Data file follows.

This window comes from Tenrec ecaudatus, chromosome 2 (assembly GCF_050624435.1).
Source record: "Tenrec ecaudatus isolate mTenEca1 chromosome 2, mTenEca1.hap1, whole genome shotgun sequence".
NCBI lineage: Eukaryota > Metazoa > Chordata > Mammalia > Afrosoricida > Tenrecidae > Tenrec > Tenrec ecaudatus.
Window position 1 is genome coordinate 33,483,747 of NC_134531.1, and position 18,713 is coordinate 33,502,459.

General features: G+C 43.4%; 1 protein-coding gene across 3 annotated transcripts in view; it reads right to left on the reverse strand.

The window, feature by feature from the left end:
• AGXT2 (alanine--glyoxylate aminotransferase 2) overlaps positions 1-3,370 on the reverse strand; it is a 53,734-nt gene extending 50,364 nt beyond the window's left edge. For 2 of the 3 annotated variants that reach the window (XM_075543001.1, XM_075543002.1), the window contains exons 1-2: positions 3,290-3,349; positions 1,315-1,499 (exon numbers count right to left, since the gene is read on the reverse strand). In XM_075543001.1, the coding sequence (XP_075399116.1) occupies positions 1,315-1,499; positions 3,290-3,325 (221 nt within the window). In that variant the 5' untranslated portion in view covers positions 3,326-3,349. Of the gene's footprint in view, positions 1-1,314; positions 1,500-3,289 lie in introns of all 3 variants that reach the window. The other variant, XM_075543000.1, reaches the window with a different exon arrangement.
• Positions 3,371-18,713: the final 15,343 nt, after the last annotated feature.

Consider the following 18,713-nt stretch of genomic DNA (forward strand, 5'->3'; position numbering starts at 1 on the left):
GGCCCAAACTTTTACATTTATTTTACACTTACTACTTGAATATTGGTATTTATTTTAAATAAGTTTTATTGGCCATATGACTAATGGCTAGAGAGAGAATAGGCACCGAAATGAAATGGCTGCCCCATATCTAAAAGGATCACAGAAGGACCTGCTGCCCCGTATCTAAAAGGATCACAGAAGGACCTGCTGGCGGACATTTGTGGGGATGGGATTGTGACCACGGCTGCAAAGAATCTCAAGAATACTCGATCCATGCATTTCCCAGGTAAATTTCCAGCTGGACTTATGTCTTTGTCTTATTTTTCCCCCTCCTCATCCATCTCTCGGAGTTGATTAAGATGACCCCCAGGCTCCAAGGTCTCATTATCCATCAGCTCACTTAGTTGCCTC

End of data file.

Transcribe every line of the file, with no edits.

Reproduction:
This window comes from Tenrec ecaudatus, chromosome 2 (assembly GCF_050624435.1).
Source record: "Tenrec ecaudatus isolate mTenEca1 chromosome 2, mTenEca1.hap1, whole genome shotgun sequence".
NCBI lineage: Eukaryota > Metazoa > Chordata > Mammalia > Afrosoricida > Tenrecidae > Tenrec > Tenrec ecaudatus.
Window position 1 is genome coordinate 33,483,747 of NC_134531.1, and position 18,713 is coordinate 33,502,459.

General features: G+C 43.4%; 1 protein-coding gene across 3 annotated transcripts in view; it reads right to left on the reverse strand.

The window, feature by feature from the left end:
• AGXT2 (alanine--glyoxylate aminotransferase 2) overlaps positions 1-3,370 on the reverse strand; it is a 53,734-nt gene extending 50,364 nt beyond the window's left edge. For 2 of the 3 annotated variants that reach the window (XM_075543001.1, XM_075543002.1), the window contains exons 1-2: positions 3,290-3,349; positions 1,315-1,499 (exon numbers count right to left, since the gene is read on the reverse strand). In XM_075543001.1, the coding sequence (XP_075399116.1) occupies positions 1,315-1,499; positions 3,290-3,325 (221 nt within the window). In that variant the 5' untranslated portion in view covers positions 3,326-3,349. Of the gene's footprint in view, positions 1-1,314; positions 1,500-3,289 lie in introns of all 3 variants that reach the window. The other variant, XM_075543000.1, reaches the window with a different exon arrangement.
• Positions 3,371-18,713: the final 15,343 nt, after the last annotated feature.

Consider the following 18,713-nt stretch of genomic DNA (forward strand, 5'->3'; position numbering starts at 1 on the left):
GGCCCAAACTTTTACATTTATTTTACACTTACTACTTGAATATTGGTATTTATTTTAAATAAGTTTTATTGGCCATATGACTAATGGCTAGAGAGAGAATAGGCACCGAAATGAAATGGCTGCCCCATATCTAAAAGGATCACAGAAGGACCTGCTGCCCCGTATCTAAAAGGATCACAGAAGGACCTGCTGGCGGACATTTGTGGGGATGGGATTGTGACCACGGCTGCAAAGAATCTCAAGAATACTCGATCCATGCATTTCCCAGGTAAATTTCCAGCTGGACTTATGTCTTTGTCTTATTTTTCCCCCTCCTCATCCATCTCTCGGAGTTGATTAAGATGACCCCCAGGCTCCAAGGTCTCATTATCCATCAGCTCACTTAGTTGCCTC